This has been one of the more interesting offseasons in the brief history of the Jacksonville Jaguars. In terms of being newsworthy, it ranks up with the inaugural season for sheer volume and quality.
The team begins training camp knowing that its stadium has a new sponsor, more than 90 percent of its season ticket base from 2009 renewed their commitment, and 13,000 (and counting) new season ticket holders await the arrival of the first game.
That is just the tip of the iceberg.
If the only exposure you have to the Jaguars comes through the talking heads in the national sports outlets, you probably look at the Jaguars as being an afterthought. Not one pundit from any nationally recognized source has gone on record declaring the Jaguars will finish better than fourth in their own division, and most are expecting the team to wind up with a losing record.
It is probably a good thing they actually play the games, because with that kind of doom and gloom prognostication there is nowhere to go but up.
Despite the ominous predictions of another losing season, there is clearly optimism popping up in Jacksonville, and it is having an impact on the team in a positive way.
With the bar being set so low, there is little pressure for the Jaguars to meet or even exceed expectations. The experts have spoken, and they have determined the team simply will not match the level of competition on the schedule this year.
Still, if you listen to the coaches, players, or staff inside the halls of EverBank Field, there is a genuine excitement about the upcoming campaign.
Sure, in past seasons the coaches paid lip service to the notion that things would be great. They said all the right things, and preached a good game. But, there was always lingering doubt about just how accurate their assessments were, and how much of what they were saying to the press was linked to a script and not grounded in their beliefs.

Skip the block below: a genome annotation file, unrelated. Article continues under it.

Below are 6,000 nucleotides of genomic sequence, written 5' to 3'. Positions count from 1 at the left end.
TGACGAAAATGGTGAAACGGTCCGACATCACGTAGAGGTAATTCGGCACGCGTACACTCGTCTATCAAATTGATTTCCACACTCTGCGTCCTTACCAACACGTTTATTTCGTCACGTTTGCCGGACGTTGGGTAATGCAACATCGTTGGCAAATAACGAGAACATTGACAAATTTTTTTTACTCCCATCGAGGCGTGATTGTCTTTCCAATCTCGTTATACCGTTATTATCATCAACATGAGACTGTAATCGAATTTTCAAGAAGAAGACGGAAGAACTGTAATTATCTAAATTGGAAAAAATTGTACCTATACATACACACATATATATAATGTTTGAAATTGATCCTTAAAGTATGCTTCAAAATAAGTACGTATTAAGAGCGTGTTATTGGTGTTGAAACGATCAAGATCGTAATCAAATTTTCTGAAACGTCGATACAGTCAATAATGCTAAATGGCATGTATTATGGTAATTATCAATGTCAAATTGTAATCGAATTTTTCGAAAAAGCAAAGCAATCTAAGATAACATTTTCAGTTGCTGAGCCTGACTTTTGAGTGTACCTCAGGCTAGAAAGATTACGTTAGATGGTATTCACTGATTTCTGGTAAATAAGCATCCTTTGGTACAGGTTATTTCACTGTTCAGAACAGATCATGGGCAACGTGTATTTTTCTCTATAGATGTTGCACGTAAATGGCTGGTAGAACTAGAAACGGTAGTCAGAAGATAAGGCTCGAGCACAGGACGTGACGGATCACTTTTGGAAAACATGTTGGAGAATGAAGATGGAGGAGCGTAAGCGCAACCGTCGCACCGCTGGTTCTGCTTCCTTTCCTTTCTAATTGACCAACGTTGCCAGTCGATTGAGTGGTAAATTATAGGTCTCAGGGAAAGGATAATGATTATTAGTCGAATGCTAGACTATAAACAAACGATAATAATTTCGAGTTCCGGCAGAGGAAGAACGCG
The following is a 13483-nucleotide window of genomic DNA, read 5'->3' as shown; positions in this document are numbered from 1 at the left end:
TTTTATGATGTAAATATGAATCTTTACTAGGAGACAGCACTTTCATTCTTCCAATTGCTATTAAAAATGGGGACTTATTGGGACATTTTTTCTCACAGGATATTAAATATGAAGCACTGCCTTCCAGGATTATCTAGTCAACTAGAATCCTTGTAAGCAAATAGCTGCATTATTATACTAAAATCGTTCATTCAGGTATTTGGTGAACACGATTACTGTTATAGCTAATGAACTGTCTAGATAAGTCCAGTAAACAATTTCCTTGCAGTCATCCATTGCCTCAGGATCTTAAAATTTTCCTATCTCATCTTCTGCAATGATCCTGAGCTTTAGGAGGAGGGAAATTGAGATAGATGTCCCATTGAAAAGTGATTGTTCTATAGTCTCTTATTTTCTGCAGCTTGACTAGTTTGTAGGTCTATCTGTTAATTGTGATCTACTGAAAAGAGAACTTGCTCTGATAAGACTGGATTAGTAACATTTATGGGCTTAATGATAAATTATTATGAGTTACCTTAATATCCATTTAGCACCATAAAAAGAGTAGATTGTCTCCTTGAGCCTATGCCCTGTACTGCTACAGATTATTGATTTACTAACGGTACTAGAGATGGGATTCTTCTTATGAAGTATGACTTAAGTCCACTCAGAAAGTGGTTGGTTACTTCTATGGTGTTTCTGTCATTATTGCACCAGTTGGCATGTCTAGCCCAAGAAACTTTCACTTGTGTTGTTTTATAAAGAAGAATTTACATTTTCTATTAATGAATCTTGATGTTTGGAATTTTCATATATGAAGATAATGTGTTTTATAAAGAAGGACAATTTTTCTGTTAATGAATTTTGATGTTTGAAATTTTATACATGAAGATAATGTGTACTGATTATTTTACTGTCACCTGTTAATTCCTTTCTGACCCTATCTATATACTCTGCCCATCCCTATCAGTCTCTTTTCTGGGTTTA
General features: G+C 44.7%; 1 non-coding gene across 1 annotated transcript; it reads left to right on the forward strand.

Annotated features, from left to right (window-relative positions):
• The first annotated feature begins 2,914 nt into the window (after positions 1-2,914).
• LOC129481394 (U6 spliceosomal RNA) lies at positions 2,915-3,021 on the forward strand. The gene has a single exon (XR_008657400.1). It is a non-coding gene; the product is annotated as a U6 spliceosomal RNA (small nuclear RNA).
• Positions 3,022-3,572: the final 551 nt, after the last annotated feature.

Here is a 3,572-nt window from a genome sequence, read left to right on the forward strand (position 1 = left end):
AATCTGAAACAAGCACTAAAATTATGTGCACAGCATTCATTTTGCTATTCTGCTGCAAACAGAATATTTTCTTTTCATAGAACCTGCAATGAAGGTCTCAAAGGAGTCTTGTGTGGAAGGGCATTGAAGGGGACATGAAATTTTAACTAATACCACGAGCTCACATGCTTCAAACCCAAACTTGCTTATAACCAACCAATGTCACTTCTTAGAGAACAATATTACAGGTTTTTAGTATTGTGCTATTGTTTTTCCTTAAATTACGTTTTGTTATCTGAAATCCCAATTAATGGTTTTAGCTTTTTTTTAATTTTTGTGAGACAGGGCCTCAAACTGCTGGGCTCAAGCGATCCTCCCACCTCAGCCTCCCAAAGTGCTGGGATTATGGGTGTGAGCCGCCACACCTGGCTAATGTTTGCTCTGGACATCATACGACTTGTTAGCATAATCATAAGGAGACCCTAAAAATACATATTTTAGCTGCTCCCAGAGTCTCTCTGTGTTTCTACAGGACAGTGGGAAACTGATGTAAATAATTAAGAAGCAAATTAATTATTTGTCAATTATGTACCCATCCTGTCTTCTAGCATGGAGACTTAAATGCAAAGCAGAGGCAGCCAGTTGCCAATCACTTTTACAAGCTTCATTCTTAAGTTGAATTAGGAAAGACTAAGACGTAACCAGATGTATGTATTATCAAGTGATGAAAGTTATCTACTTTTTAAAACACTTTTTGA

This year is different.
When you hear Mel Tucker or Dirk Koetter talking about the team, there is a genuine excitement in their tone. They really cannot wait to get back to work. Jack Del Rio looks like a man renewed, grinning like a Cheshire cat about the prospects for his team any time he is in front of a camera.
What do they know that has them so genuinely confident in their team? Or, are they completely delusional? We will know soon enough.
What we do know is that the fans have bought in. They see the efforts to make significant strides in rebuilding the roster, and they believe in the process. We know this based on the level of buzz the team is getting locally.
No other team can brag about taking a dismal season ticket situation and turning it around as quickly as the Jaguars have. There is a very real possibility that the team will avoid blackouts this year. With the economy still in the tank, and the team coming off another losing season, that is a monumental feat.